–Tripti Bhatia Gandhi
THE COST OF A GOOD BARGAIN
Sometimes you really have to choose between saving money and having a good time, I learnt on my last day in Antwerp. Hearing of a good offer on megabus.com and comparing their Antwerp-to-Amsterdam bus fares with various rail fares, the decision was easy. The bus’ €12 fare, cost almost 50% less! The ticket confirmation specified, “Passengers should be at
departure point at least 30 minutes before departure time.” I reached at 6:05 pm (20 minutes prior). Looking at the isolated depot, my mind raced: Am I the only one? Did the bus leave early? I calmed down, but panic resurged when there was no sign of the bus or other passangers even at 6:45 pm. I told myself, buses get delayed. Soon my mind was convinced, THIS IS A SCAM!!! My phone battery had died so I had to request a passerby to call the company. No one answered.
After possibly the ninth call, we gave up. Hassled, angry, upset, I walked to my hostel (15 minutes away). There I tried calling again, when I finally got through, a lady said, “Your bus is just about to reach...” Crazy! I asked her to inform the driver that I’ll be on my way. “No ma’am, we can’t contact the driver when he’s driving,” her response annoyed me further. I reasoned and argued. Nothing worked. Then I requested to be allowed to take the next bus, using the same ticket, in case I miss this one. She said, “You left the bus depot, so I’m afraid I can’t help you.” I lost my cool, “You’re forgetting that I waited for over an hour before leaving!” I got the same reply and almost screamed, “Did you want me to stay there forever?” Finally I hung up, left the hostel and started running to the depot with my luggage. The bus left five minutes before I reached. I still wanted my rightful seat in the next bus and Antwerp has no payphones, so I walked to a nearby restaurant, explained about the fiasco and called Mega Bus again. Same response, no cooperation. The waiter consoled, “It’s not your fault, this happens with Mega Bus all the time.” I lugged my bags again, returned to the hostel, took the last train to Amsterdam for €30 and left the nightmare behind.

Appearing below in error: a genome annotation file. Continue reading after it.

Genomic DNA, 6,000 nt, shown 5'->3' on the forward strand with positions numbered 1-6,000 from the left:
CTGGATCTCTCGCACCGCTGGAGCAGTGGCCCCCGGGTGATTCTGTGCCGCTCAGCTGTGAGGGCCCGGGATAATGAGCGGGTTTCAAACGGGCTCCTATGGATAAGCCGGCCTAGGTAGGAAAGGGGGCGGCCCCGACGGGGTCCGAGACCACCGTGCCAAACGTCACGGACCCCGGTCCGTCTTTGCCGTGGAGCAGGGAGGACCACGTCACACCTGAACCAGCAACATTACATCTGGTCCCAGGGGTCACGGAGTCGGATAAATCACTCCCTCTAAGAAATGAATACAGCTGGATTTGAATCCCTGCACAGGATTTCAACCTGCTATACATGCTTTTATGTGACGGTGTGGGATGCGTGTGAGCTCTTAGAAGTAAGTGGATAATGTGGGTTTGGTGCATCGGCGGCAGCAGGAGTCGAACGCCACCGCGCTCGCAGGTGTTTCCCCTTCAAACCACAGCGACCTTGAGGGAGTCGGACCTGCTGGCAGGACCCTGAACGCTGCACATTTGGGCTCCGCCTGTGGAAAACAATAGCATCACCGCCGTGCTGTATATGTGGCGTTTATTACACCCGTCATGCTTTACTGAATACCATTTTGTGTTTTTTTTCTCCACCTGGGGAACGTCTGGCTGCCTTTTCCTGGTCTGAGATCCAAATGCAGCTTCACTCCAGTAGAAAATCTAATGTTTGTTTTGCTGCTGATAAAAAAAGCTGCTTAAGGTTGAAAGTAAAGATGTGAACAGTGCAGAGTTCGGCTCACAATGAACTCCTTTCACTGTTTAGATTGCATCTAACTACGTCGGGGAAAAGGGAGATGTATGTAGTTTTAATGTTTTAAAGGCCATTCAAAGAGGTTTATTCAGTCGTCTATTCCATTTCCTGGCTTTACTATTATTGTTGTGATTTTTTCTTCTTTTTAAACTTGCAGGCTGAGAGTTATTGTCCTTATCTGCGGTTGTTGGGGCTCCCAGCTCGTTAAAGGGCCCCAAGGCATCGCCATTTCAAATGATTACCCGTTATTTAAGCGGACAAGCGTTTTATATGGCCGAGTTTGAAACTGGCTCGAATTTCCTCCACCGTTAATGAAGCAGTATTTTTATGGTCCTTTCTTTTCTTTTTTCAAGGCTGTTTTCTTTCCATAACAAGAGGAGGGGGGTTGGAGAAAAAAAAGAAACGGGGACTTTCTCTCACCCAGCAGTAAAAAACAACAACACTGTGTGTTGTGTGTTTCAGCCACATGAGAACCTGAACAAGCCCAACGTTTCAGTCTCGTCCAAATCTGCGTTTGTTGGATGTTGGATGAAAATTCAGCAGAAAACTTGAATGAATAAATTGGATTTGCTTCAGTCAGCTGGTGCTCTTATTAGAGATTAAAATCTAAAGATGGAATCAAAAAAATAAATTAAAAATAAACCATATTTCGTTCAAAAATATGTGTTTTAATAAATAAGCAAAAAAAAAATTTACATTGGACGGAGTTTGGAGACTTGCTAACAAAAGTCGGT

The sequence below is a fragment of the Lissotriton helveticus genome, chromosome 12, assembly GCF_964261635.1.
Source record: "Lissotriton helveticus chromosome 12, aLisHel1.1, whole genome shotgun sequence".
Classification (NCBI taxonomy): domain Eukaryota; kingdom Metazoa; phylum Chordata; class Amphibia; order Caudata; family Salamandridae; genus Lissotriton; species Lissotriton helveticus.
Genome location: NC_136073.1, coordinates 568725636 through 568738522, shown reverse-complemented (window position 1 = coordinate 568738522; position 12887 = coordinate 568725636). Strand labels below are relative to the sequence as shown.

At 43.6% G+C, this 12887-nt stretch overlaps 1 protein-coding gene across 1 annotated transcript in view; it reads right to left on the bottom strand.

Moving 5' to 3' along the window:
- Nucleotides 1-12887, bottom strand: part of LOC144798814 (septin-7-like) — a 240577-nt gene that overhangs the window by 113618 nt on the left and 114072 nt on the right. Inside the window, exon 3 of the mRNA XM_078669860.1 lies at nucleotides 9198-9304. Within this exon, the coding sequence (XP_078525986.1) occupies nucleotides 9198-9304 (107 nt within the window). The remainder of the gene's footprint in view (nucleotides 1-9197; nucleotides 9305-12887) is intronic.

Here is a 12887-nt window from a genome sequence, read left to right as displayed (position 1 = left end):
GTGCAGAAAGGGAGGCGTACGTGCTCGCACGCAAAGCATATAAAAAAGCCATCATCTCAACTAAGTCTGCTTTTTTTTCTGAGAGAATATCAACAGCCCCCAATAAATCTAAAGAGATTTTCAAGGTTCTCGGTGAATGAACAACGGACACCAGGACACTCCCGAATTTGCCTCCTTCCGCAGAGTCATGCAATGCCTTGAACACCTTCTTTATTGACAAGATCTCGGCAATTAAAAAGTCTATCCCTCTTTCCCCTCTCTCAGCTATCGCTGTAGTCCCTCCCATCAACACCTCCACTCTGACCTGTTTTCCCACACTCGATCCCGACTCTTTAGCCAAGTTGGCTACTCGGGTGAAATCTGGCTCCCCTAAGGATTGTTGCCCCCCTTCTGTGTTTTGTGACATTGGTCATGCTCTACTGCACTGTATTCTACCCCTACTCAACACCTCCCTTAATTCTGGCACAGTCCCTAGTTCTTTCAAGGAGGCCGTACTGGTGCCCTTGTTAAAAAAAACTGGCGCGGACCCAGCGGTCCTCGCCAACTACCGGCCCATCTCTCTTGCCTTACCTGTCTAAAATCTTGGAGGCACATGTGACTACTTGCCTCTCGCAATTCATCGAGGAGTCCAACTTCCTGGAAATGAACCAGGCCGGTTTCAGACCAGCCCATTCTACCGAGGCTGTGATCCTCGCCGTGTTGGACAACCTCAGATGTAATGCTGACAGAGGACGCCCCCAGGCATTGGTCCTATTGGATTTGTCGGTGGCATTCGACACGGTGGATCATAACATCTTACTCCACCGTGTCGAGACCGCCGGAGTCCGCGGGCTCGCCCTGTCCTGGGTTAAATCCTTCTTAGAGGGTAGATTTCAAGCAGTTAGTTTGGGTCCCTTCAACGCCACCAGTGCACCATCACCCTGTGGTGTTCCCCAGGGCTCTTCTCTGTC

Travelling from Florida to Miami for my cousin’s graduation, we stopped en route for a bite. We weren’t gone for more than 10 minutes, but when we returned to the car, our suitcases had disappeared. And our passports with them! The cops couldn’t do much and informed us that the zone was prone to robberies. My father and cousin spent an hour searching all the dumpsters in the neighbourhood as cops told them that robbers sometimes toss stuff, useless to them, in the garbage.
The Indian consulate staff in Houston, was rude and couldn’t help either. And without papers we could not fly to Houston. My brother in Mumbai, found a copy of dad’s passport and faxed it to our hotel. My dad and cousin were set to leave for Houston the next day, but that very evening we met my cousin’s friend’s parents, who knew someone in consulate and so within a week we received our new passports. But it came at a cost, US $1,000 for each new passport and expenses of the extra week spent in the US.
Compiled by Avril-Ann Braganza